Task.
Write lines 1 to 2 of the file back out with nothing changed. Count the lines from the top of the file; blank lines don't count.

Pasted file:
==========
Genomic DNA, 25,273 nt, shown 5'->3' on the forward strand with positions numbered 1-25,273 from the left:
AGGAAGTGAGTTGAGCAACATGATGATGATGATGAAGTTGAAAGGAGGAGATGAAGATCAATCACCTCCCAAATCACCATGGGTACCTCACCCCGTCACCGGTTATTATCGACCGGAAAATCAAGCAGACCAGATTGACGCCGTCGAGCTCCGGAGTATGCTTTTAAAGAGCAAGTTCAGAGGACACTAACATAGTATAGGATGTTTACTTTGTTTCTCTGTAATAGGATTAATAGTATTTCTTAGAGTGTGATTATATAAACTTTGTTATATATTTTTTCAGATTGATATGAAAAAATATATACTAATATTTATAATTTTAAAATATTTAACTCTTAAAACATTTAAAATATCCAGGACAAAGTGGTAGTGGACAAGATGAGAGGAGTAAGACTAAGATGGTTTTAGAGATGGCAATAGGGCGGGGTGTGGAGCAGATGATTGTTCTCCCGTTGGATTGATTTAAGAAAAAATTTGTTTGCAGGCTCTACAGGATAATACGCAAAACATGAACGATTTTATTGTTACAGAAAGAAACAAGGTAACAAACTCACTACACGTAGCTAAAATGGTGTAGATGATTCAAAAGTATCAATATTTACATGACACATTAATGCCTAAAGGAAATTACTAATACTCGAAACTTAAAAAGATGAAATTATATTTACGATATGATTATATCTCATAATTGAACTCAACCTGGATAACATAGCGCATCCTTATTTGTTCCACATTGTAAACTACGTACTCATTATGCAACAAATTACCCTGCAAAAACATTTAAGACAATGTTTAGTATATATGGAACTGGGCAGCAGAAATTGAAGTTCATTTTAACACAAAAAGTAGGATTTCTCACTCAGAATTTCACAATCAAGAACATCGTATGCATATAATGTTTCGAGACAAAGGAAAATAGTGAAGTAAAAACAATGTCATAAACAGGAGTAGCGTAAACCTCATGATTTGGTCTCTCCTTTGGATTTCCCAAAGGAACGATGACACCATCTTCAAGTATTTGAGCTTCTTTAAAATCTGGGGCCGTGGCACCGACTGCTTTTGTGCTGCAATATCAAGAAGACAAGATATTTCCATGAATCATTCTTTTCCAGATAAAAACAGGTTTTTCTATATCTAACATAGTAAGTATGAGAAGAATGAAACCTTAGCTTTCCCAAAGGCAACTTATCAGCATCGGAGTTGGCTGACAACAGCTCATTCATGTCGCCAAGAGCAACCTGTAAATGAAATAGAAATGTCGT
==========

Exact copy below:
Genomic DNA, 25,273 nt, shown 5'->3' on the forward strand with positions numbered 1-25,273 from the left:
AGGAAGTGAGTTGAGCAACATGATGATGATGATGAAGTTGAAAGGAGGAGATGAAGATCAATCACCTCCCAAATCACCATGGGTACCTCACCCCGTCACCGGTTATTATCGACCGGAAAATCAAGCAGACCAGATTGACGCCGTCGAGCTCCGGAGTATGCTTTTAAAGAGCAAGTTCAGAGGACACTAACATAGTATAGGATGTTTACTTTGTTTCTCTGTAATAGGATTAATAGTATTTCTTAGAGTGTGATTATATAAACTTTGTTATATATTTTTTCAGATTGATATGAAAAAATATATACTAATATTTATAATTTTAAAATATTTAACTCTTAAAACATTTAAAATATCCAGGACAAAGTGGTAGTGGACAAGATGAGAGGAGTAAGACTAAGATGGTTTTAGAGATGGCAATAGGGCGGGGTGTGGAGCAGATGATTGTTCTCCCGTTGGATTGATTTAAGAAAAAATTTGTTTGCAGGCTCTACAGGATAATACGCAAAACATGAACGATTTTATTGTTACAGAAAGAAACAAGGTAACAAACTCACTACACGTAGCTAAAATGGTGTAGATGATTCAAAAGTATCAATATTTACATGACACATTAATGCCTAAAGGAAATTACTAATACTCGAAACTTAAAAAGATGAAATTATATTTACGATATGATTATATCTCATAATTGAACTCAACCTGGATAACATAGCGCATCCTTATTTGTTCCACATTGTAAACTACGTACTCATTATGCAACAAATTACCCTGCAAAAACATTTAAGACAATGTTTAGTATATATGGAACTGGGCAGCAGAAATTGAAGTTCATTTTAACACAAAAAGTAGGATTTCTCACTCAGAATTTCACAATCAAGAACATCGTATGCATATAATGTTTCGAGACAAAGGAAAATAGTGAAGTAAAAACAATGTCATAAACAGGAGTAGCGTAAACCTCATGATTTGGTCTCTCCTTTGGATTTCCCAAAGGAACGATGACACCATCTTCAAGTATTTGAGCTTCTTTAAAATCTGGGGCCGTGGCACCGACTGCTTTTGTGCTGCAATATCAAGAAGACAAGATATTTCCATGAATCATTCTTTTCCAGATAAAAACAGGTTTTTCTATATCTAACATAGTAAGTATGAGAAGAATGAAACCTTAGCTTTCCCAAAGGCAACTTATCAGCATCGGAGTTGGCTGACAACAGCTCATTCATGTCGCCAAGAGCAACCTGTAAATGAAATAGAAATGTCGT